Although more than 80% of the UN Member States have banned landmines during the last decade, much needs to be done in order to reach the objective of a mine free world. Too many governments and their armed forces still produce landmines and use them in case of crisis or armed conflict. A special case in this respect is the behaviour of the Syrian regime which not only uses landmines against armed opposition groups but also against civilians who are trying to leave the country and find safety elsewhere. Other recent cases are landmines and cluster munitions being used by the Israeli, Myanmar and the Thai government.
Ulrike Lunacek, Greens/EFA Spokesperson on Foreign Affairs, declares: "This acts have to halt. All UN Members States, but also non state actors such as Colombian rebel group FARC shall adhere to the existing legal instruments such as the Mine Ban Treaty (Ottawa Convention) and the Convention on Cluster Munitions (Oslo Convention). These two legal instruments not only ban the production, the stockpiling, the export and the use of these weapons, they also prohibit investments in companies in third countries producing these type of weapons. Many European banks and insurance companies still invest in companies that produce landmines and cluster munitions."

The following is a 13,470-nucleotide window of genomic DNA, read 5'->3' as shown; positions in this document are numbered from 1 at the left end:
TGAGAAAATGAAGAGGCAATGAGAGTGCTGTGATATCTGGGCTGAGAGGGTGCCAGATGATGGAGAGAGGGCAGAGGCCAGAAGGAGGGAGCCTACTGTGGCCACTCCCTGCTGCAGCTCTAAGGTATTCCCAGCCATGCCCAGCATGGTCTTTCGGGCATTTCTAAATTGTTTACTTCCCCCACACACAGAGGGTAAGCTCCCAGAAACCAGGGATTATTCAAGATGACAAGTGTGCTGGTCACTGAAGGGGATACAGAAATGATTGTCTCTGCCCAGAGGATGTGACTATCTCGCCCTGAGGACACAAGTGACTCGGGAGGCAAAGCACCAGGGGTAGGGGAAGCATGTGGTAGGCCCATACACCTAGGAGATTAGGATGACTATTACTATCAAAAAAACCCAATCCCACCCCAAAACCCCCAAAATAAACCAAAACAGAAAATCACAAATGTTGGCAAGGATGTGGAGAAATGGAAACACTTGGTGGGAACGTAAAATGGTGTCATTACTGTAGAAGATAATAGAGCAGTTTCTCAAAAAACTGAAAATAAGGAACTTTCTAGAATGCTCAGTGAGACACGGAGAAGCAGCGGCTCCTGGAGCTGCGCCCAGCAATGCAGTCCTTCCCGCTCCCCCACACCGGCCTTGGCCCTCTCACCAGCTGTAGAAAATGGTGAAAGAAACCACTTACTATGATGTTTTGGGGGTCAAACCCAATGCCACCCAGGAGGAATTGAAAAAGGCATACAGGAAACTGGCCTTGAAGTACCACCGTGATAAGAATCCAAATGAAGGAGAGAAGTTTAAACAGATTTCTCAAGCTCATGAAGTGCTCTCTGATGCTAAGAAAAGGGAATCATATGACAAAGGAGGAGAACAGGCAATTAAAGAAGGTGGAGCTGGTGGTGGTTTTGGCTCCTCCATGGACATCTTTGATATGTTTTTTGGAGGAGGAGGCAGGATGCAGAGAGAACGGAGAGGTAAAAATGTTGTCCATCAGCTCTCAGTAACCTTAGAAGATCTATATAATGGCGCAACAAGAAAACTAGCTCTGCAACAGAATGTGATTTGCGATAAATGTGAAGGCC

In fact, much needs to be done within the EU: Poland promised to ratify the Mine Ban Treaty but didn't do so far. At least 10 EU Member States still remain outside the Cluster Munitions Convention (Cyprus, Hungary, Sweden: have not ratified; Still to accede: Estonia, Slovakia, Finland, Greece, Latvia, Poland and Romania).
Today's Mine Awareness Day is a good opportunity for the EU to declare that it will seek membership of all its members in both conventions in 2012. The EU should also sustain support for mine action and victim assistance to get the job done within years and not decades. Ulrike Lunacek, Greens/EFA Spokesperson on Foreign Affairs, will raise this issue in a written question to Commission and Council.